The PAS of some illnesses are easy to believe because they affect the same primary organ and present similar symptoms as during the acute stage – only much later in life. Early childhood Pneumonia can result in adult conditions of lung function deficits as well as “an increased risk of adult asthma, non-smoking related COPD, and bronchiectasis.”
Tuberculosis comes in two forms: active or latent. This means we can carry the tuberculosis bacteria within our body and it becomes active when our immunity is low. This can happen years or even decades into our life. Shingles is defined as an acute viral infection, but it could be said to be chronic on two counts. First, after the rash has disappeared, the pain can linger on for months or even years. And second, even once all symptoms are gone and the patient is said to have recovered, “the virus remains latent in the dorsal root ganglia.” And so, similar to tuberculosis, shingles can recur, even years later, in times of stress.
The PAS of other illnesses are more difficult to accept because they are more varied.
Malaria is a parasitic mosquito-borne disease and has been found to be complex in its progress. After the mosquito bite, it can have an incubation period alone of anywhere from six days to one year before any symptoms show. Then, there is chronic malaria, which can continue for years. We seem to think that we have an illness and an infection only as long as we have a fever—but a silent infection can linger. Chronic malaria causes anemia, increased susceptibility to other infections, and even maternal complications. Furthermore, children who get the more dangerous version, cerebral malaria, have been shown to suffer from lifelong neurological issues such as “cognitive, motor skills, and visual coordination impairment, as well as seizures and attention deficit hyperactivity disorder.”
Dengue is a viral mosquito-borne disease. It is lesser known than malaria but equally or more prevalent. And since it is lesser known in the western world, dengue is relatively under-researched. Its febrile period is about a week, but its PAS—body pain, fatigue, and depression—continue much longer. Most studies did follow-ups for only a maximum of six months. But a Cuban study covering two years actually showed an increase in fatigue after the one-year mark.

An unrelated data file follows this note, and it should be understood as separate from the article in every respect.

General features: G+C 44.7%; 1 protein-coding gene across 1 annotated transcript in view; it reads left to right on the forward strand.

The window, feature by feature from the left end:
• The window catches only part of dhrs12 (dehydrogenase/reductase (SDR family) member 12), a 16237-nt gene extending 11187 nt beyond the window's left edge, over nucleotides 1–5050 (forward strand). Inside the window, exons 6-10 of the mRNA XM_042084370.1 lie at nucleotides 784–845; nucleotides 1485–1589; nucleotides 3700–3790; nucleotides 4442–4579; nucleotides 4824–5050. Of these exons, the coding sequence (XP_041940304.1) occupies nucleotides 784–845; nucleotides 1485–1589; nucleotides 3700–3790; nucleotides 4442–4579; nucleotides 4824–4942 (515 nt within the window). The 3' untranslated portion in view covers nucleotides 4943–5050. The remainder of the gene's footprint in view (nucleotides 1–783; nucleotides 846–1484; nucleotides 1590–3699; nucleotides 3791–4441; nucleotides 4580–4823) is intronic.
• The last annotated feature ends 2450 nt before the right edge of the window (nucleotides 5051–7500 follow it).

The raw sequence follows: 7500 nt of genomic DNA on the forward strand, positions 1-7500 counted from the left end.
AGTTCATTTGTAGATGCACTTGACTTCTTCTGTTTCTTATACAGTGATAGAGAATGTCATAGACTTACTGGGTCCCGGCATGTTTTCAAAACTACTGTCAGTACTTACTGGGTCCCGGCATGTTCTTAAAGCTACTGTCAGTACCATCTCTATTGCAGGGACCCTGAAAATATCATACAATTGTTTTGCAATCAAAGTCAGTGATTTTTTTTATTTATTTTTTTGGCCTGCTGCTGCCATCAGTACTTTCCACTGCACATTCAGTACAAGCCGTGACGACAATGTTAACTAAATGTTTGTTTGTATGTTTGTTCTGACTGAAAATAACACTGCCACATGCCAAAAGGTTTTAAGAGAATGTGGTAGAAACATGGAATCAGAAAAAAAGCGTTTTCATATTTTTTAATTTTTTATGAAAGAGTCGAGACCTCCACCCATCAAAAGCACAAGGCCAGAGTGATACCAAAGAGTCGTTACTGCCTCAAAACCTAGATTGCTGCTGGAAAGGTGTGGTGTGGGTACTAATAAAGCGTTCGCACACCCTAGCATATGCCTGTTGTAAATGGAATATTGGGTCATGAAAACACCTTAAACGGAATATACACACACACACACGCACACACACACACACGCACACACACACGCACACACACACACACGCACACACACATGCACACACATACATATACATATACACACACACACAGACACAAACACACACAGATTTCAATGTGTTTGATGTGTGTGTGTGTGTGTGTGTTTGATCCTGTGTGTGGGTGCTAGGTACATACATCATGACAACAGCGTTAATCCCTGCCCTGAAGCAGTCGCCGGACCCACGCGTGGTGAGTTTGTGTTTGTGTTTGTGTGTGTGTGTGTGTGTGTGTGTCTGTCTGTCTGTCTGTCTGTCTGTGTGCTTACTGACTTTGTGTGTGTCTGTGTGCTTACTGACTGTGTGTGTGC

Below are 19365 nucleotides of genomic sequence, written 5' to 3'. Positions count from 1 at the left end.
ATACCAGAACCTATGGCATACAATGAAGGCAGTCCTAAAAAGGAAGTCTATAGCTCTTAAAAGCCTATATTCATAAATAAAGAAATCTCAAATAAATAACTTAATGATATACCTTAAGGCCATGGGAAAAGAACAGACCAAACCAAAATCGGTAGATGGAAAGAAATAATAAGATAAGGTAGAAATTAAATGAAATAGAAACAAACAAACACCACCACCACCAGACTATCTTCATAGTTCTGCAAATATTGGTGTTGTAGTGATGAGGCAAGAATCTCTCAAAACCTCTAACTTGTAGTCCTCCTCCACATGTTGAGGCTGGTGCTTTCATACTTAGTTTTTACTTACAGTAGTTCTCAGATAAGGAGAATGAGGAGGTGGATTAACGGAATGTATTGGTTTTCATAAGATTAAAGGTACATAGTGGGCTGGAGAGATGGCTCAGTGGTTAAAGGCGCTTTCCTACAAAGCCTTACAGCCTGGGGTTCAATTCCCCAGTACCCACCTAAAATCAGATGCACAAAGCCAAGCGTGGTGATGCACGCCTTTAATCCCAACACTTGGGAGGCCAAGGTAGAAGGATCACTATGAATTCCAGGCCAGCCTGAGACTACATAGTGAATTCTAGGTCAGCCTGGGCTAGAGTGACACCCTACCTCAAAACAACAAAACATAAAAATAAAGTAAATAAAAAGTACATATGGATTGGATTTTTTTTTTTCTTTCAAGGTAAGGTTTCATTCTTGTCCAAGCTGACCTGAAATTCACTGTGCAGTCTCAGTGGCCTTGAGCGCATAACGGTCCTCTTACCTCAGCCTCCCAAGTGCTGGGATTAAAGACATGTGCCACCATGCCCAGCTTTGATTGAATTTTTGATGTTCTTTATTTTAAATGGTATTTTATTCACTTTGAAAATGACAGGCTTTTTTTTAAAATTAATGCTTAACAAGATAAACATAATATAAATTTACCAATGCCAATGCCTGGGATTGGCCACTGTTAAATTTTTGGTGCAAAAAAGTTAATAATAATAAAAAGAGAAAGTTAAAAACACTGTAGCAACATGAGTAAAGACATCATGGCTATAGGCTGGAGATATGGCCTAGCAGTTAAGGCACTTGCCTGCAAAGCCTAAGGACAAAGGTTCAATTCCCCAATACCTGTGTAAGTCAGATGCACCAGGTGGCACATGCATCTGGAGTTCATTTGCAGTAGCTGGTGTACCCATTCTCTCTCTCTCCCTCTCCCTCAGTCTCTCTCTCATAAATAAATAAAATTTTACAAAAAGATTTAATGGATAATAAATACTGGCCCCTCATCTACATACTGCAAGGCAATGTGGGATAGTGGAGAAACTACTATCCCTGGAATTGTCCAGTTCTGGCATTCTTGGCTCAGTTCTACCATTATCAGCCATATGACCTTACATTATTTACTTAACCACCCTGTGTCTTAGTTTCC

A study looking at patients who had had Ebola more than two years earlier found they still struggled with impairment of vision, hearing, swallowing, sleeping, and arthralgias as well as memory loss, mental confusion, and chronic health problems.
For more than the past 50 years, research has shown how viral infections in general can have a long lasting impact. A 1970 study showed that neonatal virus infection in mice affected their behavior and weight, which in turn affected their aging process. A 1985 study showed exposure to viral infections in utero increased risk of cancer and diabetes in adulthood. And now it’s known that acute infections of respiratory and gastrointestinal systems can initiate long-term inflammatory disorders.
Even a condition very limited in time and space like burns can have a “long lasting impact on the quality of people’s lives, with persisting problems related to scarring, contractures, weakness, thermoregulation, itching, pain, sleep, body image and psychosocial wellbeing.”
Three hurdles seem to be limiting our imagination to see these illnesses in their entirety and therefore our complete treatment of them: we seem desperate to see all illnesses as short duration, implying fully curable; if illnesses cannot all be curable, then we want to at least neatly categorize them as acute versus chronic; and we wish to clearly allocate each illness to a single organ.